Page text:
Secularisation and Modernity
Modernity has seen both the rise of secularisation and also the rise of multiple forms of religion; of multiple forms of believing. These two issues have been seen as the norm in Europe, in the case of the former, and as the norm in the United States in the case of the latter. The likes of Peter Berger and Grace Davie have expanded upon this issue in great detail, arguing that what has happened in Europe over the previous century, and is continuing to happen today, i.e., secularisation, is not the norm when it comes to the world in general. Instead, they, and those with similar views, argue that Europe is the exception when it comes to the issue of secularisation and that the rest of the world, in particular the United States, is the norm when it comes to both religious belief and practice.
The crux of the argument is that modernity does not lead to rationality and declining religious belief, with instead religious belief essentially being on the rise outside of Europe. This is indeed a complex issue but the argument that I wish to make is that this notion of both Davie and Berger is flawed. It does not take into consideration a number of factors, particularly in the case of the United States, but also worldwide, with it being noted that “secularization theory was an extrapolation of the European situation to the rest of the world – an understandable but finally invalid generalization” (Berger, Davie, & Fokas, 2008, p. 10). Particular focus will be placed upon the United States and Europe over the coming paragraphs, with it being demonstrated that Europe is not the “exceptional case” as Davie declared in the subtitle of her book, which itself is considered an important publication on the issue at hand (2007).
In Europe, secularisation has seen a constant upsurge for roughly the last century, with the result being a diminishing of the power and role of religion, in particular some form or other of Christianity, in society. Writing on Steve Bruce’s From Cathedrals to Cults: Religion in the Modern World, Grace Davie argues that the main reason for this diminishing role and power of the church has to do with what took place during the Reformation. She writes that it was then that,
“the authority of the medieval church was seriously questioned. The challenge came in two ways: from a growing sense of individualism as the believer was freed from the mediation of the church in terms of his or her relationship with God, and from increasing rationality as innovative ways of thinking began to penetrate the European mind” (Davie, 2007, p. 14).
With the waning of the church’s influence also came a religious plurality in Europe, as different Christian denominations had to live side by side in relative peace, to a greater or lesser degree. But Davie notes that it was this plurality which eventually undermined the authority of the now multitudinous churches, as not only is religious plurality associated with a higher level of tolerance, but it also “undermines the plausibility of all forms of religious belief” (Davie, 2007, p. 15). To put Davie’s point even more succinctly, how can a multitude of religions, living side by side in relative peace, all be the one true religion, which they all make a claim to be? Bruce also picks up on this point, noting Berger’s own thoughts on the role that “pluralism plays in undermining certainty” (2002, p. 237).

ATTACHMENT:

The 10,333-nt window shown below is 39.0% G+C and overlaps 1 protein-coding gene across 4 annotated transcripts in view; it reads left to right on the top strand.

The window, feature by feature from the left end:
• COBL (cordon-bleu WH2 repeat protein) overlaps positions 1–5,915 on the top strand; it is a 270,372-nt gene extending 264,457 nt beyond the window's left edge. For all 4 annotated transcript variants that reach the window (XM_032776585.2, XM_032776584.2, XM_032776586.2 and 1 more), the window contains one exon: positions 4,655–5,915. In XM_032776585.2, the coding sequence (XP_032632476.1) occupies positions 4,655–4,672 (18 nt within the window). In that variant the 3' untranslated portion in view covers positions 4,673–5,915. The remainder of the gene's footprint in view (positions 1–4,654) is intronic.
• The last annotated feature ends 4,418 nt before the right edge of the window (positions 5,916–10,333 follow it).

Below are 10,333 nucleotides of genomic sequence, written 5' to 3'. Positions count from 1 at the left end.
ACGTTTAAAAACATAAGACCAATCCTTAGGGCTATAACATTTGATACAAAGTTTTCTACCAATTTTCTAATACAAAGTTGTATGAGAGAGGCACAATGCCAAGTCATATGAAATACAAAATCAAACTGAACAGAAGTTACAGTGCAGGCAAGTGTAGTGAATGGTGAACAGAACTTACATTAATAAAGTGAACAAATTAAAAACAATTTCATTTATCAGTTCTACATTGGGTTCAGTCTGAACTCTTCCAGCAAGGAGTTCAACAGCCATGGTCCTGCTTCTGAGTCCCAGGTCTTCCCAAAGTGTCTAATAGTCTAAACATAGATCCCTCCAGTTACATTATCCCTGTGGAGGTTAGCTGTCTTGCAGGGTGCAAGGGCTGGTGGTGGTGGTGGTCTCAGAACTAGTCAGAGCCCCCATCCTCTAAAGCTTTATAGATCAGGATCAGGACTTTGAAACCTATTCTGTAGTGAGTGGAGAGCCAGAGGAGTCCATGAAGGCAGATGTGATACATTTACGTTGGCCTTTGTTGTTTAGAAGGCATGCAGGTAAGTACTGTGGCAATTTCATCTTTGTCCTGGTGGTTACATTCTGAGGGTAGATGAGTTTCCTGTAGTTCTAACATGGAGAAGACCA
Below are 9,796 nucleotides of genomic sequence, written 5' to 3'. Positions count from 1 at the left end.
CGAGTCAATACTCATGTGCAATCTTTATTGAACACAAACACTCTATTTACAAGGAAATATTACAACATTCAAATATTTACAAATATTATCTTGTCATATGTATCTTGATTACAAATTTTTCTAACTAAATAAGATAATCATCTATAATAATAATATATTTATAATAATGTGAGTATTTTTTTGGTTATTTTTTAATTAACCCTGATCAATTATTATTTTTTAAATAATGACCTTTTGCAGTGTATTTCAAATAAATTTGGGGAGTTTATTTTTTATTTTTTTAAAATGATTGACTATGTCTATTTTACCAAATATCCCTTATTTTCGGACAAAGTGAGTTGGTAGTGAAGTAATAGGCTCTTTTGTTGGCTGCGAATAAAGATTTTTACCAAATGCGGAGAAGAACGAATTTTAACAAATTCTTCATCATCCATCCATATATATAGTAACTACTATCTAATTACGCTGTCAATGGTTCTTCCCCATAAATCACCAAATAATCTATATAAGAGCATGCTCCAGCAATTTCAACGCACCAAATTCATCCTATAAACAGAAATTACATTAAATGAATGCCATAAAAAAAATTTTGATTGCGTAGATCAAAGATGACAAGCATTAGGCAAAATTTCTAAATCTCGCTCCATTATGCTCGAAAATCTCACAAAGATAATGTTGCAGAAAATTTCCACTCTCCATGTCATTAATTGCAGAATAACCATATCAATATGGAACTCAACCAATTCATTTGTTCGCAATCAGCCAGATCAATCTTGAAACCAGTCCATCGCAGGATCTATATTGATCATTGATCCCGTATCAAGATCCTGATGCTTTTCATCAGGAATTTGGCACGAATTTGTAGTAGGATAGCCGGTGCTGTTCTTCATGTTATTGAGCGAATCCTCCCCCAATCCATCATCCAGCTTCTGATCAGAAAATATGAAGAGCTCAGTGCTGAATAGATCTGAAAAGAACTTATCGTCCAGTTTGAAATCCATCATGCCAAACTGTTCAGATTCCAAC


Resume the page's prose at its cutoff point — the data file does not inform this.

Another reason for the apparent secularisation of Europe is that in the not so distant past, the church, as an institution, was closely related to the institution of the monarchy and to the state in general. When people rebelled against the monarchy and the power of the state, particularly in France, they also rebelled against the church as they saw the institutions they were rebelling against as inseparable from one another. With Catholicism in particular, “the “natural” union of theology and philosophy, politics and religion, crown and church, religious discipline and social control was thereby turned into a forced and more rigid union”, with this “rigid union” constituting what was being rebelled against by the general population, because as mentioned, they came to see the government of the day, and the church as one (Martin, 1978, p. 37). Ireland and Poland have, or at least had, been the exception to this in Europe however, as in both cases religion, specifically Catholicism, merged with nationalistic sentiment and was seen as another bulwark against their oppressors; in the case of Poland, the USSR, and in the case of Ireland, colonial Britain.
Martin also notes this point regarding the church, writing that “If the state itself experiences a pressure against its historic unity and identity it will lean on the church to help resist that pressure even though state and church are ideologically opposed” (1978, p. 48). As just mentioned, this was the case in Ireland during the British rule of the country. Nationalism and Catholicism became intertwined as Catholicism became identified with Irishness with, on the other hand, Protestantism being identified with Britishness, i.e., the oppressors of the Irish. The power of the church in Ireland only began to wane in the early nineties once revelations of Catholic clergymen abusing children, mentally, physically, and sexually, became apparent. This wasn’t only limited to Ireland and worldwide, the church has paid well over a billion dollars in compensation to victims of abuse at the hands of Catholic clergymen (Dawkins, 2007). The United States is seen as the opposite of all of this. Instead, it is seen as the bastion of religious belief and religiosity in general, with a multitude of religious practices being available for consideration and digestion. Some have seen the origins of this in the so-called “American Enlightenment”: